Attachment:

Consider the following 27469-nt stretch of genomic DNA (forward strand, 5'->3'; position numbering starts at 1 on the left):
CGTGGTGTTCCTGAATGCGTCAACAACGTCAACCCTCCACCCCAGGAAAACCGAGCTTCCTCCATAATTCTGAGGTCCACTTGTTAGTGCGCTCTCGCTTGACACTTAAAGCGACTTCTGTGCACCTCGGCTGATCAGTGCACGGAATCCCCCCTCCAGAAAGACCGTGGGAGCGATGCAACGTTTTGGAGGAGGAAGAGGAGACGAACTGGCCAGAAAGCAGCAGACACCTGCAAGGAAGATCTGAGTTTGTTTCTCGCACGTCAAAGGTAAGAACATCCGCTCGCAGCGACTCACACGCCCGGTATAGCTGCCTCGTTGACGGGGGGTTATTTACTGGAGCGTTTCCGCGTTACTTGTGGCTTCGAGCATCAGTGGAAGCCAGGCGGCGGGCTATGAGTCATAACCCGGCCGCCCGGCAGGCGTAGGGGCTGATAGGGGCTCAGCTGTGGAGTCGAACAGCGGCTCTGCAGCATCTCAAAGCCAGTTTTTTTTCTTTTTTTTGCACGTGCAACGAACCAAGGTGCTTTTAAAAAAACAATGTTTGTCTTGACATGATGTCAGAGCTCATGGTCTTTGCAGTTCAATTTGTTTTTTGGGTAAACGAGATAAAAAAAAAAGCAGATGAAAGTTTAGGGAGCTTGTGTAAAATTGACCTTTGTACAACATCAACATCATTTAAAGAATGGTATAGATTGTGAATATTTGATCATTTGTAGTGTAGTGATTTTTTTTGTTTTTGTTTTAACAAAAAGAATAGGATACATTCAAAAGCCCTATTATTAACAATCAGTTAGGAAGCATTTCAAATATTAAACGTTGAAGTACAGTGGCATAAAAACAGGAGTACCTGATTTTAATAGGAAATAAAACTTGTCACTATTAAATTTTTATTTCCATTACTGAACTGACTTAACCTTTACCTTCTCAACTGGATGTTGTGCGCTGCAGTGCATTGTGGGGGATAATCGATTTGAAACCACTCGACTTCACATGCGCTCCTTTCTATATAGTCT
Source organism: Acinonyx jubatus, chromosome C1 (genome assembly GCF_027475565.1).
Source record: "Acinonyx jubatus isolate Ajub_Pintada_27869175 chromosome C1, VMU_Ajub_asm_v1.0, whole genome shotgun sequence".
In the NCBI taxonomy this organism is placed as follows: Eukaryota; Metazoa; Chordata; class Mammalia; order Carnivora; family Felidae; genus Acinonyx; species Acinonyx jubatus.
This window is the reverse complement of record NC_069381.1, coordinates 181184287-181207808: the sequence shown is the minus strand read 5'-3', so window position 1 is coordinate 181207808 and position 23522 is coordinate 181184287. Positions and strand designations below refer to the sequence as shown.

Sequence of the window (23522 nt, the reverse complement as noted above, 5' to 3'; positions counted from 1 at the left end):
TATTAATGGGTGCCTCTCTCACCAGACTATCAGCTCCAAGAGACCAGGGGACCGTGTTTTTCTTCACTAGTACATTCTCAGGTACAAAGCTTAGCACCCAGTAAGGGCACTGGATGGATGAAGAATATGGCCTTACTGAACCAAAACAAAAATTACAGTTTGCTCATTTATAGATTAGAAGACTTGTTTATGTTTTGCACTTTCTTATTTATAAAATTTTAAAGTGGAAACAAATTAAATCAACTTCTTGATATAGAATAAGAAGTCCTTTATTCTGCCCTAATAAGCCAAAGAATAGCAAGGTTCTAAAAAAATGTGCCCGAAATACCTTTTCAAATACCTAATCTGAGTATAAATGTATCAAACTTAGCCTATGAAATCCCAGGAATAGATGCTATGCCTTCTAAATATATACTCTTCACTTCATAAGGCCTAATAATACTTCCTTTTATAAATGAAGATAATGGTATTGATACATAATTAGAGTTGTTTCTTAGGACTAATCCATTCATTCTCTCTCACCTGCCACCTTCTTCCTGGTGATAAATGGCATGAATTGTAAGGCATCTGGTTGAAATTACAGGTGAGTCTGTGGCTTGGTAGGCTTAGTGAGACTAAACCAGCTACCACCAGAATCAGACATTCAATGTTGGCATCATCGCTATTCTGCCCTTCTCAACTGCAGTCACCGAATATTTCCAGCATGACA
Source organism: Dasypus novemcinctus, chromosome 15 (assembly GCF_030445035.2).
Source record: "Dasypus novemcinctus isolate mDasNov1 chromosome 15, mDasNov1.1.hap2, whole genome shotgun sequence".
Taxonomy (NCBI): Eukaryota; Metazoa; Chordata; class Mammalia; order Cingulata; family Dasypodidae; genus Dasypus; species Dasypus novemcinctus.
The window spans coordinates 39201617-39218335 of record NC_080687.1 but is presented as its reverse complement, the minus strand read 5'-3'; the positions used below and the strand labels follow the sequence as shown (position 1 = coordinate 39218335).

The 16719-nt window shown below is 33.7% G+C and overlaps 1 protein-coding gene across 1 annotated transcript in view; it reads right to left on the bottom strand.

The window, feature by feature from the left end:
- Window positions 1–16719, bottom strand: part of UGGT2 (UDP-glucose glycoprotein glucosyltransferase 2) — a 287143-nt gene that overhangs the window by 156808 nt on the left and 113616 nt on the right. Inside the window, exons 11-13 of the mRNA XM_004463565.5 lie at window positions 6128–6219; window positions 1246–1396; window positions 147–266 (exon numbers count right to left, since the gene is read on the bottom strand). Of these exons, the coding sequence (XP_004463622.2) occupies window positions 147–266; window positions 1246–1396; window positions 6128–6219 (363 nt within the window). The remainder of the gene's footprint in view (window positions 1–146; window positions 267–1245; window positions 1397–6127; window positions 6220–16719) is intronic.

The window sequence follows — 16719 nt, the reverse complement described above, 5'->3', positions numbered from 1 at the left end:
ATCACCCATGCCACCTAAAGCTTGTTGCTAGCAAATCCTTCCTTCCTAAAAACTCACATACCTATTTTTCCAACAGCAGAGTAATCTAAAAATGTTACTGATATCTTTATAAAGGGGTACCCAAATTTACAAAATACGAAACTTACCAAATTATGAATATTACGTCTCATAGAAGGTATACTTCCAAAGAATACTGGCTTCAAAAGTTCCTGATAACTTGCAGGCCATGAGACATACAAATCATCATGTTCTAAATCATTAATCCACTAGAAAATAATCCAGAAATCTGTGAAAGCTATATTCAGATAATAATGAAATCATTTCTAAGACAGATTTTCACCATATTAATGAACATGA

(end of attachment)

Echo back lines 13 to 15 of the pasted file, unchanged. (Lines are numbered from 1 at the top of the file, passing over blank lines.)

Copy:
The 16719-nt window shown below is 33.7% G+C and overlaps 1 protein-coding gene across 1 annotated transcript in view; it reads right to left on the bottom strand.

The window, feature by feature from the left end:
- Window positions 1–16719, bottom strand: part of UGGT2 (UDP-glucose glycoprotein glucosyltransferase 2) — a 287143-nt gene that overhangs the window by 156808 nt on the left and 113616 nt on the right. Inside the window, exons 11-13 of the mRNA XM_004463565.5 lie at window positions 6128–6219; window positions 1246–1396; window positions 147–266 (exon numbers count right to left, since the gene is read on the bottom strand). Of these exons, the coding sequence (XP_004463622.2) occupies window positions 147–266; window positions 1246–1396; window positions 6128–6219 (363 nt within the window). The remainder of the gene's footprint in view (window positions 1–146; window positions 267–1245; window positions 1397–6127; window positions 6220–16719) is intronic.